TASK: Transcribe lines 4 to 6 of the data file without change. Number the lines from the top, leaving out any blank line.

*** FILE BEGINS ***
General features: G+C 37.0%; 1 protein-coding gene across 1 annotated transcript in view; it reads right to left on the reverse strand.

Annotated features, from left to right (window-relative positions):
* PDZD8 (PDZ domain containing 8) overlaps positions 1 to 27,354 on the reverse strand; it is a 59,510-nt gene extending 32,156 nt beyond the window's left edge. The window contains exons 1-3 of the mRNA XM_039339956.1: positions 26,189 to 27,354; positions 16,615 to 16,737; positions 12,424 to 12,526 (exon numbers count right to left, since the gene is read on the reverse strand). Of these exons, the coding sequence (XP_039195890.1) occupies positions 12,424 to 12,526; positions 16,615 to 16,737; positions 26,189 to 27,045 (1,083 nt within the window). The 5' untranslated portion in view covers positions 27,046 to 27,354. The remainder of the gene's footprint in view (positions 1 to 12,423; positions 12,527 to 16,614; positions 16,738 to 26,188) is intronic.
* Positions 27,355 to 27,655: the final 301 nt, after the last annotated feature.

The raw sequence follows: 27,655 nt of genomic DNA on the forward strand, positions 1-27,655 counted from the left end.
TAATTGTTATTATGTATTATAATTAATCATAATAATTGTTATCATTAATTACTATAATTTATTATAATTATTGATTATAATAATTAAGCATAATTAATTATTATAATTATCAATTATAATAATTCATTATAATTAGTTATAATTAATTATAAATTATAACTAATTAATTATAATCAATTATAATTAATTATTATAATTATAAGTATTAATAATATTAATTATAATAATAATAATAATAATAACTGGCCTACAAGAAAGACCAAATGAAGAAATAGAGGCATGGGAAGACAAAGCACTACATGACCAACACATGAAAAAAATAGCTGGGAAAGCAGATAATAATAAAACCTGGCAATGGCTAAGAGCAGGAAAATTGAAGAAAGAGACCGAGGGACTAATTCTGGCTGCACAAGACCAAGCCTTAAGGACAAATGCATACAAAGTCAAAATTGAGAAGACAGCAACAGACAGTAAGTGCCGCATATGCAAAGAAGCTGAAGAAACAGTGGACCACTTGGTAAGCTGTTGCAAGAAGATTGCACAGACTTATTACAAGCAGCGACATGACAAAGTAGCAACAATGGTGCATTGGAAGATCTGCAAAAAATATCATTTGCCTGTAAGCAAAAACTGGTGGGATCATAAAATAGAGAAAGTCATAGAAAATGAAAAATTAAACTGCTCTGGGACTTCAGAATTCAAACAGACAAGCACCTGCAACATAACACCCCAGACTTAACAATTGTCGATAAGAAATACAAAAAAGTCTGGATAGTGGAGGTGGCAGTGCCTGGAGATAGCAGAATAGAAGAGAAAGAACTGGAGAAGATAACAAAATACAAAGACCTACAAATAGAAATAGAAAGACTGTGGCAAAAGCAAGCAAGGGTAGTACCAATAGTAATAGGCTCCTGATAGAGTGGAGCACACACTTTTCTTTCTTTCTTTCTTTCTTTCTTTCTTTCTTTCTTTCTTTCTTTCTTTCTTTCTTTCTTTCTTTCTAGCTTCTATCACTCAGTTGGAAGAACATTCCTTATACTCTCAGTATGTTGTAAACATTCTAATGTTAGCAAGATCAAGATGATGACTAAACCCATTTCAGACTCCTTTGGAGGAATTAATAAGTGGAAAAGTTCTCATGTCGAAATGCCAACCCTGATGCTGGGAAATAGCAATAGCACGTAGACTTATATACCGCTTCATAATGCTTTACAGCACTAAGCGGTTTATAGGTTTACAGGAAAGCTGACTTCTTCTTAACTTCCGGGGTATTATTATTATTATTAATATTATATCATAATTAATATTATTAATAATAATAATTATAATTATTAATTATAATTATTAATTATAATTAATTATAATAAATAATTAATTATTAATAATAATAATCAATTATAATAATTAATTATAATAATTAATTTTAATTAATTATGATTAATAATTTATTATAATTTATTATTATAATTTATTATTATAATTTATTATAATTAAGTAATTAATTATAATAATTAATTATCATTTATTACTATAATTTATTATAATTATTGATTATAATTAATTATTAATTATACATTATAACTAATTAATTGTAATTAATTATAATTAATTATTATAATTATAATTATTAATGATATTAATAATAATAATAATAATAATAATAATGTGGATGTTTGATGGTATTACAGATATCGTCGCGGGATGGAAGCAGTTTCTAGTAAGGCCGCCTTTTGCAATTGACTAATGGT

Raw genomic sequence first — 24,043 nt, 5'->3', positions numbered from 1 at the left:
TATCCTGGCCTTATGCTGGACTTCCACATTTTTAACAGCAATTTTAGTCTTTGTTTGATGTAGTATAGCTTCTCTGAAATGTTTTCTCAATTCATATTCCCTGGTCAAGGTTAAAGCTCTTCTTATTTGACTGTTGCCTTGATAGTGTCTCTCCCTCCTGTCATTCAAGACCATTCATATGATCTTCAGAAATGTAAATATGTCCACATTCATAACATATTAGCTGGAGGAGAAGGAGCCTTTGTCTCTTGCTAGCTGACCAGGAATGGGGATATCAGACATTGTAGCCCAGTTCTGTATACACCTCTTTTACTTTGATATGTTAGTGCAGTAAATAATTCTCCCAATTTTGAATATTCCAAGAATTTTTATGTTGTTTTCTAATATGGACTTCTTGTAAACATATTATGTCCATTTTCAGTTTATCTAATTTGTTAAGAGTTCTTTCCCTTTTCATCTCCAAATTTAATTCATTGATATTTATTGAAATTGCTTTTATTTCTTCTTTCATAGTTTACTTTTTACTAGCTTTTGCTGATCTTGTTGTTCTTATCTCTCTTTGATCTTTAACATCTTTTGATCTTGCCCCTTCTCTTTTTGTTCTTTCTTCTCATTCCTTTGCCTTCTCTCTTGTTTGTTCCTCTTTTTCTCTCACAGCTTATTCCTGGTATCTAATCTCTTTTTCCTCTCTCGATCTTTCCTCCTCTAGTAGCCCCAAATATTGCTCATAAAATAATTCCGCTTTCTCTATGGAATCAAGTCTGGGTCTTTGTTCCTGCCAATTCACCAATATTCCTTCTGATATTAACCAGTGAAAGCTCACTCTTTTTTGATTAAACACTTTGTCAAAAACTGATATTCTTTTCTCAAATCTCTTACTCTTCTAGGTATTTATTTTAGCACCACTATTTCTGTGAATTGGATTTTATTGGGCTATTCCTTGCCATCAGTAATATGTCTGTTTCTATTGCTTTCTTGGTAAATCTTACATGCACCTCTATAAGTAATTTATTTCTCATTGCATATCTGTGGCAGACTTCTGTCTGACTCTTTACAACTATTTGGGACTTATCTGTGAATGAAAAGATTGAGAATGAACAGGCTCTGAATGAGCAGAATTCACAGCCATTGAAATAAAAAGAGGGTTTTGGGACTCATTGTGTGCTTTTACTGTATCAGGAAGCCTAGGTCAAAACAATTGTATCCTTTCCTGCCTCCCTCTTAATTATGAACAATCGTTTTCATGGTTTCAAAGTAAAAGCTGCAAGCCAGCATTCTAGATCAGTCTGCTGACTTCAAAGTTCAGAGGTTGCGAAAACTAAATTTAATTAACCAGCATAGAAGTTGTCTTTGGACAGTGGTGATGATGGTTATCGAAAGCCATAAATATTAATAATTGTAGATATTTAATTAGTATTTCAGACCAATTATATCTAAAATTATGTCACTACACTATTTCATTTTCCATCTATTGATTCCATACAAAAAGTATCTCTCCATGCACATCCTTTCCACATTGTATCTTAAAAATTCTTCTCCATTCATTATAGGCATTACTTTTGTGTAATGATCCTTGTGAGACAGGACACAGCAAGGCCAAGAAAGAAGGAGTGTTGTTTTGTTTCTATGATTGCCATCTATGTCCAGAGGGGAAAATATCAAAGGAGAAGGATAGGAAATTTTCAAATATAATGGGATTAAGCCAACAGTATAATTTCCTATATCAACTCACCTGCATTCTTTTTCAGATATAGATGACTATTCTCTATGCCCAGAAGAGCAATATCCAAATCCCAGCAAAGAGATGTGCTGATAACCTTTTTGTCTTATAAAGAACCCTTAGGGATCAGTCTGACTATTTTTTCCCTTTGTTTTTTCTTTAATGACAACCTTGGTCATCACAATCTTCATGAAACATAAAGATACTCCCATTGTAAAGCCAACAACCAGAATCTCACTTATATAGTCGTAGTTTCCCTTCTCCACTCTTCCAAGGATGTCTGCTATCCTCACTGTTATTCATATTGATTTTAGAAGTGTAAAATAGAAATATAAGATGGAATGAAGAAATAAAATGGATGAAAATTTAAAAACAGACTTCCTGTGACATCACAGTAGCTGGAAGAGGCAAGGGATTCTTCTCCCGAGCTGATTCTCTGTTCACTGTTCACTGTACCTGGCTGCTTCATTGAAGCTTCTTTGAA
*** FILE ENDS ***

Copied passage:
* Positions 27,355 to 27,655: the final 301 nt, after the last annotated feature.

The raw sequence follows: 27,655 nt of genomic DNA on the forward strand, positions 1-27,655 counted from the left end.
TAATTGTTATTATGTATTATAATTAATCATAATAATTGTTATCATTAATTACTATAATTTATTATAATTATTGATTATAATAATTAAGCATAATTAATTATTATAATTATCAATTATAATAATTCATTATAATTAGTTATAATTAATTATAAATTATAACTAATTAATTATAATCAATTATAATTAATTATTATAATTATAAGTATTAATAATATTAATTATAATAATAATAATAATAATAACTGGCCTACAAGAAAGACCAAATGAAGAAATAGAGGCATGGGAAGACAAAGCACTACATGACCAACACATGAAAAAAATAGCTGGGAAAGCAGATAATAATAAAACCTGGCAATGGCTAAGAGCAGGAAAATTGAAGAAAGAGACCGAGGGACTAATTCTGGCTGCACAAGACCAAGCCTTAAGGACAAATGCATACAAAGTCAAAATTGAGAAGACAGCAACAGACAGTAAGTGCCGCATATGCAAAGAAGCTGAAGAAACAGTGGACCACTTGGTAAGCTGTTGCAAGAAGATTGCACAGACTTATTACAAGCAGCGACATGACAAAGTAGCAACAATGGTGCATTGGAAGATCTGCAAAAAATATCATTTGCCTGTAAGCAAAAACTGGTGGGATCATAAAATAGAGAAAGTCATAGAAAATGAAAAATTAAACTGCTCTGGGACTTCAGAATTCAAACAGACAAGCACCTGCAACATAACACCCCAGACTTAACAATTGTCGATAAGAAATACAAAAAAGTCTGGATAGTGGAGGTGGCAGTGCCTGGAGATAGCAGAATAGAAGAGAAAGAACTGGAGAAGATAACAAAATACAAAGACCTACAAATAGAAATAGAAAGACTGTGGCAAAAGCAAGCAAGGGTAGTACCAATAGTAATAGGCTCCTGATAGAGTGGAGCACACACTTTTCTTTCTTTCTTTCTTTCTTTCTTTCTTTCTTTCTTTCTTTCTTTCTTTCTTTCTTTCTTTCTTTCTAGCTTCTATCACTCAGTTGGAAGAACATTCCTTATACTCTCAGTATGTTGTAAACATTCTAATGTTAGCAAGATCAAGATGATGACTAAACCCATTTCAGACTCCTTTGGAGGAATTAATAAGTGGAAAAGTTCTCATGTCGAAATGCCAACCCTGATGCTGGGAAATAGCAATAGCACGTAGACTTATATACCGCTTCATAATGCTTTACAGCACTAAGCGGTTTATAGGTTTACAGGAAAGCTGACTTCTTCTTAACTTCCGGGGTATTATTATTATTATTAATATTATATCATAATTAATATTATTAATAATAATAATTATAATTATTAATTATAATTATTAATTATAATTAATTATAATAAATAATTAATTATTAATAATAATAATCAATTATAATAATTAATTATAATAATTAATTTTAATTAATTATGATTAATAATTTATTATAATTTATTATTATAATTTATTATTATAATTTATTATAATTAAGTAATTAATTATAATAATTAATTATCATTTATTACTATAATTTATTATAATTATTGATTATAATTAATTATTAATTATACATTATAACTAATTAATTGTAATTAATTATAATTAATTATTATAATTATAATTATTAATGATATTAATAATAATAATAATAATAATAATAATGTGGATGTTTGATGGTATTACAGATATCGTCGCGGGATGGAAGCAGTTTCTAGTAAGGCCGCCTTTTGCAATTGACTAATGGT